3 awesome Django 4.1 changes (1 is a logout deprecation you need to know about)

Django is an open-source web application framework for Python. With Django 4.1 release we get some long-awaited improvements such as async views, async database queries, and a deprecation that will eventually prevent your users logging out unless you change your code accordingly.

Deprecation of logout via GET

Log out is an action that has a side effect on the application’s storage: logging out calls request.session.flush. Generally “unsafe” operations that have some side effect on a dependency like a database or cache should not be performed by GET, but instead by POST, PATCH, PUT, DELETE etc. The reason for not using GET is the side effect can be triggered by simply loading up a web page. Lots of room for abuse and unexpected behavior:

  • Browser might pre-fetch the page to display is on the new tab page. Would want that to flush the session?
  • Troll could hyperlink to the logout page to log users out.

Up until 4.1 Django had no opinion on logging out via GET. However it’s now deprecated.

Practically this means no longer linking your “logout” button to the logout view (which will be a GET request) and instead do something like

<form>
{% csrf_token %}
<button formmethod="{% url 'admin:logout' %}" formmethod="post" type="submit">Logout</button>
</form>

In case formaction or formmethod are new to you see the docs here.

Asynchronous class-based views

An asynchronous view handler allows you to run a parallel program in which a unit of work can run without being linked to the main application thread. Not only this, but it also notifies the calling thread if it fails, gets completed, or progresses.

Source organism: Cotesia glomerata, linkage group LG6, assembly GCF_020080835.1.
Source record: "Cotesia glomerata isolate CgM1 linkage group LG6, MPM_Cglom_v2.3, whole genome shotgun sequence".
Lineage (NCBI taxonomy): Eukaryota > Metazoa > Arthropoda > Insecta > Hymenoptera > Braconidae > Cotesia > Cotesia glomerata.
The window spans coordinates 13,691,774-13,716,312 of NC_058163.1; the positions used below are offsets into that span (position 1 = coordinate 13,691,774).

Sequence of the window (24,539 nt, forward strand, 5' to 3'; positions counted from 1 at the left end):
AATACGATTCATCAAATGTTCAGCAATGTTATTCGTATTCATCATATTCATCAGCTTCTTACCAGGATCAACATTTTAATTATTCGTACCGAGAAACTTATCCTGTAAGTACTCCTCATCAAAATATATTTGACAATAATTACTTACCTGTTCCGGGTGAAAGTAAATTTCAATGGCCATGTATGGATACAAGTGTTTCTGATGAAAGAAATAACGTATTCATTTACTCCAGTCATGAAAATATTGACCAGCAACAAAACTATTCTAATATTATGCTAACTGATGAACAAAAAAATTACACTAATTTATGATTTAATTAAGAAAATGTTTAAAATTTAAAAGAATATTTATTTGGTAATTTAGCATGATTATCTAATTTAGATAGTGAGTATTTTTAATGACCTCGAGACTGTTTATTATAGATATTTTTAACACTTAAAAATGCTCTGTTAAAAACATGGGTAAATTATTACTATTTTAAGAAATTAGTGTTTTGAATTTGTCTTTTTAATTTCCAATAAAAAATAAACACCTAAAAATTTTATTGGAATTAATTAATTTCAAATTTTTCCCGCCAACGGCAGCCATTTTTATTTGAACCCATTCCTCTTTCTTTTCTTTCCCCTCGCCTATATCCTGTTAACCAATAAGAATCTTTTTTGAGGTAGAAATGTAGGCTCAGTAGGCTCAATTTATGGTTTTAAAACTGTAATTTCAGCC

Subclasses of View may define asynchronous async defmethod handlers to influence asynchronous code using await:

import asyncio
from django.http import HttpResponse
from django.views import View

class AsyncView(View):
async def get(self, request, *args, **kwargs):
# Perform io-blocking view logic using await.sleep
await asyncio.sleep(1)
return HttpResponse("Hello async world!")

It is necessary in a view-class for all user-defined method handlers to either be all synchronous (using def) or all asynchronous (using async def). If that isn’t the case, and async def declarations are mixed with def, an ImproperlyConfigured exception would raise when as_view()is called.

Django automatically detects async views and run them in an asynchronous context.

Asynchronous queries

Before Django 4.1 while writing async code ORM queries would be unavailable as the database queries were blocking: blocking synchronous code blocked the event loop. Indeed Django would notice and raise a SynchronousOnlyOperation to halt it. This is where asynchronous queries come in!

With asynchronous queries you can do as many queries as you want using Django’s asynchronous query API. Every query that may get blocked such as delete or get has an asynchronous variant that is adelete or aget. When you iterate the results, you can simply use the asynchronous iteration (async for) instead. For instance:

async for entry in Authors.objects.filter(name__startswith=”A”):
...

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